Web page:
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White-Collar Crime - Telemarketing Fraud

telemarketers credit card fraudulent

In the 1990s and early 2000s, telemarketing (selling items over the phone) fraud cost consumers billions of dollars. The typical telemarketing call would come around dinnertime with a sincere voice promising free gifts and vacations. All a person has to do to receive a prize is purchase an amazing water purifier, vitamins, or other product by credit card or check. Free prizes plus the purchase of a seemingly wonderful item seems like too good of an offer for some to turn down. Neither the purchased item nor the prize, however, would ever arrive since they never existed. The telemarketers would make up a scheme and simply take the purchaser's money. In addition, the buyers would probably end up on a list of susceptible victims passed around to other scam telemarketers. If an individual falls for a scam once, it is possible he or she will do so again.

People making calls in an effort to warn others that they may be targets of fraudulent telemarketers. (AP/Wide World Photos)

Individuals committing telemarketing fraud use multiple names, phone numbers, addresses, product lines, and prepared scripts. They can change these overnight, making arrests difficult. The FBI reports that senior citizens are particularly vulnerable and likely to fall for scams.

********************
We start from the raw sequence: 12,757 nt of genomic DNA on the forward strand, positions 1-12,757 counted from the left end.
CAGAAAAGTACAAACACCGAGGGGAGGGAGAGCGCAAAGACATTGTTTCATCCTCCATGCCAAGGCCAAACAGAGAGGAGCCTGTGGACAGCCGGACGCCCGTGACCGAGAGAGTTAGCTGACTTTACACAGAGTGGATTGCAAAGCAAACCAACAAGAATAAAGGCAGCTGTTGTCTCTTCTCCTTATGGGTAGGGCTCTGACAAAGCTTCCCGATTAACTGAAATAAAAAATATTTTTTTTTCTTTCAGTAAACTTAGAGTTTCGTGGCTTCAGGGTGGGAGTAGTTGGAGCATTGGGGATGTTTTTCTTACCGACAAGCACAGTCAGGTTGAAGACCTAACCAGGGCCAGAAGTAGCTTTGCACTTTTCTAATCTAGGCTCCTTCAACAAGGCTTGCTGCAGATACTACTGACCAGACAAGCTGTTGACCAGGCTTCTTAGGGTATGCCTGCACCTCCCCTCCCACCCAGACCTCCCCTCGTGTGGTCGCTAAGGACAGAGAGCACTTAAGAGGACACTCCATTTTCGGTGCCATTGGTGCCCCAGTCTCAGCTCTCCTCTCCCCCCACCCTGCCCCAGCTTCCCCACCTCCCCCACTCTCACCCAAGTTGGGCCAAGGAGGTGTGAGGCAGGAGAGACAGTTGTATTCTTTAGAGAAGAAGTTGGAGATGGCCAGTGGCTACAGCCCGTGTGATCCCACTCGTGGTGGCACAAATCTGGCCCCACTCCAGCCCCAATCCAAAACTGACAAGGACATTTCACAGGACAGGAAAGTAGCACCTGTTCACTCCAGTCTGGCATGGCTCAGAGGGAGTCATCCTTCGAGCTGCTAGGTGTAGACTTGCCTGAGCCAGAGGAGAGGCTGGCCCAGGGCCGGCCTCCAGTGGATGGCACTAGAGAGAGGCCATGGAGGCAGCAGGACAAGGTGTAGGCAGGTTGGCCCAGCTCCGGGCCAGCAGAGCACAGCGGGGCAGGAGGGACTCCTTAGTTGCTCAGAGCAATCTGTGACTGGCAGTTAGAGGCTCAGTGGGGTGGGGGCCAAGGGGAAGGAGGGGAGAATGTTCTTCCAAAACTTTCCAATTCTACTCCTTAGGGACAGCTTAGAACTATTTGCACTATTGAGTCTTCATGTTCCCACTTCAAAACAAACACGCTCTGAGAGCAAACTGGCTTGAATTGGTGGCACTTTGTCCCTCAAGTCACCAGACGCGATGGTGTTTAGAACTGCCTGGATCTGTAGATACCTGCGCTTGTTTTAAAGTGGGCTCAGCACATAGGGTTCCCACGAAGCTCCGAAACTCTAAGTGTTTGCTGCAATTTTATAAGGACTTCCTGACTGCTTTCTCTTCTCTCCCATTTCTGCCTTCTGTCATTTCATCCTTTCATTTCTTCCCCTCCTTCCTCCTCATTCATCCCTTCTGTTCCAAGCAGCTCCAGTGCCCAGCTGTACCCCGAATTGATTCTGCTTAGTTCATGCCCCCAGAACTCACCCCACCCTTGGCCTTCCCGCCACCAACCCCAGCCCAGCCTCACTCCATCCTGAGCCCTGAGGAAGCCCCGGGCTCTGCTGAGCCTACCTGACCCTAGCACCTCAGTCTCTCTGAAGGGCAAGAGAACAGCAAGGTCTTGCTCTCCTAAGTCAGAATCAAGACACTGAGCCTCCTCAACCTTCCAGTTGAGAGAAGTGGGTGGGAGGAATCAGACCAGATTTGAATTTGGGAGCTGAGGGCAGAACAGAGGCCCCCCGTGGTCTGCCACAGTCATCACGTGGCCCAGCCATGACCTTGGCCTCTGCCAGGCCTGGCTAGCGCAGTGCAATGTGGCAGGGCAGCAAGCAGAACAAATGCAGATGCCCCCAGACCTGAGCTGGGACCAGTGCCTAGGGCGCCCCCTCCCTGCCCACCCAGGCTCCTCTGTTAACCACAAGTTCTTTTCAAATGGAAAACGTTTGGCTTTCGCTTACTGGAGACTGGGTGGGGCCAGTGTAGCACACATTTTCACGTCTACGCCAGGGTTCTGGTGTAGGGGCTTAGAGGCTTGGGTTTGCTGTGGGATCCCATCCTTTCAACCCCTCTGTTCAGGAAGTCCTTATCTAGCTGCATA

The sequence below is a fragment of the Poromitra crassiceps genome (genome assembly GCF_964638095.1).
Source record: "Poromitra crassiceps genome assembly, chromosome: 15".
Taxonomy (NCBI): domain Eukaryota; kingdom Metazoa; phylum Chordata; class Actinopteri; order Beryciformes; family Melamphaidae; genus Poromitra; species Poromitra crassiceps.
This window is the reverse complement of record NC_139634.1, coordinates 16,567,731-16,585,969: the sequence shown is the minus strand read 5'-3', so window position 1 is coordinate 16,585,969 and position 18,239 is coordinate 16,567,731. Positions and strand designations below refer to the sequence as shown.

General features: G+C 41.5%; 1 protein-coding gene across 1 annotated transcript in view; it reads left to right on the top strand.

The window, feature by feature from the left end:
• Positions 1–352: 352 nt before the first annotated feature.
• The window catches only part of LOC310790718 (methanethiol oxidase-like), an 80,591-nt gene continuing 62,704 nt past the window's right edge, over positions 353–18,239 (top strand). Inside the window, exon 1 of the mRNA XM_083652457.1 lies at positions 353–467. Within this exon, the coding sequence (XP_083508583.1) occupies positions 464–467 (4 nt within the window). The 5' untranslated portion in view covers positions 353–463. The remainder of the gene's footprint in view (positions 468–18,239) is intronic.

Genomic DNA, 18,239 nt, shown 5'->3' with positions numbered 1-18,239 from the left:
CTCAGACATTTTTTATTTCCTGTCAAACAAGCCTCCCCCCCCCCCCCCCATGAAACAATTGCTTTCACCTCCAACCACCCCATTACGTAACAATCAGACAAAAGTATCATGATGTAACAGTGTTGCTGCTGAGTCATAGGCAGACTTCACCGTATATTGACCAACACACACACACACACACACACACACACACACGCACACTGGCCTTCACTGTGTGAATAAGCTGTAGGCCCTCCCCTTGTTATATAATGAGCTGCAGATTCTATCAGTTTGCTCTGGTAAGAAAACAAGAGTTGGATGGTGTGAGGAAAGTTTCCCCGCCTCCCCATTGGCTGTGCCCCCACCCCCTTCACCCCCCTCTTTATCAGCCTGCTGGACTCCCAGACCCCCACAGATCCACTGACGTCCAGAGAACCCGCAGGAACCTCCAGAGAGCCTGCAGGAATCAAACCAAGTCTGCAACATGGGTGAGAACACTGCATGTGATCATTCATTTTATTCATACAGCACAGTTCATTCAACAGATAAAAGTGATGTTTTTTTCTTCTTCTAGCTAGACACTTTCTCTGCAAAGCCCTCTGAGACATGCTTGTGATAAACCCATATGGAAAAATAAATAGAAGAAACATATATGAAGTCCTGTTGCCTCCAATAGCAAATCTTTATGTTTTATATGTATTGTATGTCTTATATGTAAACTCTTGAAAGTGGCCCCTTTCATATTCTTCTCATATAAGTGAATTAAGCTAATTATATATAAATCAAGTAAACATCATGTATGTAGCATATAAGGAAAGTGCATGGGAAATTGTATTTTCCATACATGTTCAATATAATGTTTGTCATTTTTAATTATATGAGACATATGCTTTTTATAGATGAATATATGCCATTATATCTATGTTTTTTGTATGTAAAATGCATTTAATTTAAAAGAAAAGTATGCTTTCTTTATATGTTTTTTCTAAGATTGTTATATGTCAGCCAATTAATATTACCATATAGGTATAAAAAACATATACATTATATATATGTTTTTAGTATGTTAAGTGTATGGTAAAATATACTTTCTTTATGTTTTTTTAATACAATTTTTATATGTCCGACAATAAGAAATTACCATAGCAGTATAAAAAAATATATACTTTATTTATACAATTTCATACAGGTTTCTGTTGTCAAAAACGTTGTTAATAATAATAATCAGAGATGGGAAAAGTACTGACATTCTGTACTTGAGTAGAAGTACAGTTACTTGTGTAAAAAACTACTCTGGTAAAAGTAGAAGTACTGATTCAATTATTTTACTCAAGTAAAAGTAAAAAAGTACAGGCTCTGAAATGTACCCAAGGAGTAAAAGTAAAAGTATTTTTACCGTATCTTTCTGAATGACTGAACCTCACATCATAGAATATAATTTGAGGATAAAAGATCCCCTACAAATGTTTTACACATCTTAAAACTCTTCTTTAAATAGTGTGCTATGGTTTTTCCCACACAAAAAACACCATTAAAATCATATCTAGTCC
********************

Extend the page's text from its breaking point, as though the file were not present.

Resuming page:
While telemarketing scams still offer free prizes and vacations frequently, they prey on economic uncertainties. A favorite telemarketing fraud involves credit card loss protection. Although federal law limits an individual's legal responsibility or liability for unauthorized credit card charges to $50, fraudulent telemarketers will tell cardholders they will be held responsible or liable for all unauthorized charges. They claim everyone needs credit card loss insurance should criminals get access to a card number and charge thousands of dollars before the owner realizes it. The scammers offer loss protection insurance for a fee that can be charged to a credit card. If successful, the fraudulent telemarketer has managed to get money from the victim, as well as his or her credit card number.

Another frequently used telemarketing scam is the advance-fee loan. Telemarketers target people with poor credit and offer loans to pay off debt for a small amount of money due immediately. Once the fee is collected the scammer disappears.

Through the 1990s and early 2000s, the FBI carried out a number of successful operations against telemarketing scams. Together with retired FBI agents and volunteers from the American Association of Retired Persons posing as vulnerable elderly citizens, the FBI set up operations to catch fraudulent telemarketers. The marketers would call numbers thinking they were targeting people who had fallen for scams before. The volunteers recorded the solicitations and prosecutors were able to use these recordings to arrest the telemarketers for fraud.


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